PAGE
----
Sim and partner Su Jeong Park “used every possible tool” to design the glamping units. They started with hand sketches, then moved to physical models. “The model wasn’t so simple to make because it was a strong shape [without] straight or fixed walls,” said Sim. Once they had determined a rough form, they bounced among multiple computer programs—including AutoCAD, Rhino, and 3ds Max—to refine the design and create shop drawings. Sim and Park used MPanel to generate the membrane surface. Dong-A System prefabricated the glamping tents off site, laser cutting the components of the steel frame before welding them together. “Because every part of the shape is connected, it had to be super-precise, or the end form would [not be] straight,” said Sim. On site, the structures were simply bolted into place. ArchiWorkshop built eight glamping structures on spec on a site in South Korea. “We actually used the whole site as a test site, to show the world, ‘Hello, we are [here],’” said Sim. The architects are open to adapting the designs to suit different climates or cultures. “What we designed on the test site is very Asian or Korean, a poetic kind of shape, but I think different countries have different clients with different needs,” explained Sim. While Sim acknowledges that there are a number of luxury tents already on the market, he is not concerned. “We had a bit of a late start,” he said, “but we . . . have a different concept with a different kind of approach to the tent.” In the meantime, the challenge of designing outside the box has been its own reward. “We love designing buildings,” said Sim, “but this kind of different structural project is also very refreshing for architects.”

Seoul’s Hole: UTAA Collaborates with Students on Wooden Rest Space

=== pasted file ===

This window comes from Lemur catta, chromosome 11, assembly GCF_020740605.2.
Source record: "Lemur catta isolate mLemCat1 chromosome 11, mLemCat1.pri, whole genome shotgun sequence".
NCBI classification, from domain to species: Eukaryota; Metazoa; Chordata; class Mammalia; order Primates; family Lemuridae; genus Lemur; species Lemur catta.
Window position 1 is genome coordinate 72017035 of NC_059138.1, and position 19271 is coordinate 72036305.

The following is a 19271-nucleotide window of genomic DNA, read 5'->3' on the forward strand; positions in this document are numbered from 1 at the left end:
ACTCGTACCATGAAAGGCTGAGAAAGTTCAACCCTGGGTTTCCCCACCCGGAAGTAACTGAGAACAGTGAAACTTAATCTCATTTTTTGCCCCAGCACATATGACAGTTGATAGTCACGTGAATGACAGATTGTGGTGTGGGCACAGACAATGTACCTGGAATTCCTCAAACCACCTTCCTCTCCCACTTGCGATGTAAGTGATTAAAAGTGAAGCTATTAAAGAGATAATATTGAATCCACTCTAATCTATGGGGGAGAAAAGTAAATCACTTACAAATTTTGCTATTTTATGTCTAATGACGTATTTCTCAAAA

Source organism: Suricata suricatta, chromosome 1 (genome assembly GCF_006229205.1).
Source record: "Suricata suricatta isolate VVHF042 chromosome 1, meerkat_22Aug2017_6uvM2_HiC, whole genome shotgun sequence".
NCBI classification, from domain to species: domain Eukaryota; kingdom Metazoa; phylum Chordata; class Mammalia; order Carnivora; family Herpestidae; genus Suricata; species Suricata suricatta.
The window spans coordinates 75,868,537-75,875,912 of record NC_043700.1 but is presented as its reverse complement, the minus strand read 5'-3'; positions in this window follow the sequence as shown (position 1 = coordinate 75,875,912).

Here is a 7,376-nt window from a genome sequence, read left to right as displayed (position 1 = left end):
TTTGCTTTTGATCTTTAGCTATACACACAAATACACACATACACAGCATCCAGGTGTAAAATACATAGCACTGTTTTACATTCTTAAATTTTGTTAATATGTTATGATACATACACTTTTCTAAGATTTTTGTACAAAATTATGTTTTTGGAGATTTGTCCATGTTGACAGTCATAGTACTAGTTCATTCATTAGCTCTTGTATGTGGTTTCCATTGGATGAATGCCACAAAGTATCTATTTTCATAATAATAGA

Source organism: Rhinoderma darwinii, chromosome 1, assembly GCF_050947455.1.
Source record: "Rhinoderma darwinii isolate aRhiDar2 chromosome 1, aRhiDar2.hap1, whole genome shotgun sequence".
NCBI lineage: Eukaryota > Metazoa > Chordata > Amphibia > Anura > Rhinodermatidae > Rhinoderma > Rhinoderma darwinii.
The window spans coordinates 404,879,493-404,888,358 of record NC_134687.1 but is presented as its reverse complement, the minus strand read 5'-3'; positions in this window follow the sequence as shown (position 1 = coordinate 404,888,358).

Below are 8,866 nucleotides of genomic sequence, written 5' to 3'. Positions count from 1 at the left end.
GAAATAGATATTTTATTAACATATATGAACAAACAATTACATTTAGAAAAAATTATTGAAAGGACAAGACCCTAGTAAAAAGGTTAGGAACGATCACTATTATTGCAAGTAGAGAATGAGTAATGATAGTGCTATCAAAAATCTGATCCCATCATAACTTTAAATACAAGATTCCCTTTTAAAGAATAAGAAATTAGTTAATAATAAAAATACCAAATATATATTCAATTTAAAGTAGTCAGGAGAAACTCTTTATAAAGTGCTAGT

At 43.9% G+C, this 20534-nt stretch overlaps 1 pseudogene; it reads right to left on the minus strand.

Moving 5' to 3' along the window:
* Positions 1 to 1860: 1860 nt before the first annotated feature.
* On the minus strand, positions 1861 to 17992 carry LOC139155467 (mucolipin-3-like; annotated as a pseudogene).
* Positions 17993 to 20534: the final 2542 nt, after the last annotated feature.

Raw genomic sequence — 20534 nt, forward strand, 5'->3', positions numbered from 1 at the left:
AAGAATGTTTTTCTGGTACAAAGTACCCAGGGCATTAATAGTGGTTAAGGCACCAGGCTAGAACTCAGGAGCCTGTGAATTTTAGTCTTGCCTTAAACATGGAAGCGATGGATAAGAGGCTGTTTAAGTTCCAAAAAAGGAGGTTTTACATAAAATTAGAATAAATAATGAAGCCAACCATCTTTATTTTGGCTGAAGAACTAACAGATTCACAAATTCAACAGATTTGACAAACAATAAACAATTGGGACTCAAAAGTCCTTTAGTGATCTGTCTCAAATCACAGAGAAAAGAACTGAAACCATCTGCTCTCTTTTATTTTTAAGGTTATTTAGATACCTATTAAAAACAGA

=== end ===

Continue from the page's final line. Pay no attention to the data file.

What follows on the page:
Korean architecture firm UTAA collaborated with three architecture students at the University of Seoul (Lee Sang-myeong, Ha Ki-seong, Baek Jong-ho) to spruce up a campus parking lot.  The Rest Hole is created by wooden ribs installed into a largely vacant and underutilized space that lay at the base of a University dorm. The architects were saddled with task of transforming the dark and inefficient area into a warmer and inviting space conducive to relaxation and gatherings. Unsightly columns have been hidden behind a series of curvaceous wooden panels that fill out the vacancy beneath the dorm to form a rounded hall. As the enclosure extends into the parking lot, it constricts, a progression that creates the illusion that the space has been excavated. The hole is large enough to accommodate extra tables and seating in addition to those platforms naturally created by the curvature of the ribs. The organic forms and tones of the wooden womb stand in stark contrast to the drab rectilinearity of the surrounding buildings.

A Sartorial ‘Shop in Shop’ for Neil Barrett

Fabrikator

Zaha Hadid Architects designed 16 bespoke polyurethane display units for fashion designer Neil Barrett's shops.

Fashion designer Neil Barrett hired Zaha Hadid Architects to design a cohesive display concept for a new flagship store in Tokyo that could be easily rolled out to his other locations as well, which include four shops in Seoul and one in Hong Kong. The result had to be as sartorial as Barrett’s fashions, so Hadid’s team came up with the idea of cutting the displays for all of the stores from a single block of material. The concept resulted in 16 bespoke display elements, which all fit together like pieces of a puzzle. "We wanted to design a project that always belongs together but offers a choice between different sizes," said project architect Claudia Wulf. "The reason we designed a modular landscape is that we have extremely different area requirements [across all of the shops]." The units, which are carved from a solid unit, range in size from 13 1/2 feet by 13 3/4 feet to 4 feet by 6 feet. Paired, the units create a sinuous artificial landscape that unfolds across multiple display levels. The pieces can be grouped to suit the scale and space of each boutique, and display shoes, bags, or accessories just as easily.
  • Fabricators Evergrow
  • Designers Zaha Hadid Architects
  • Location Tokyo, Seoul, Hong Kong
  • Date of Completion 2008
  • Material Corian, polyurethane, glass fiber resin, lacquer
  • Process CNC mill, Rhino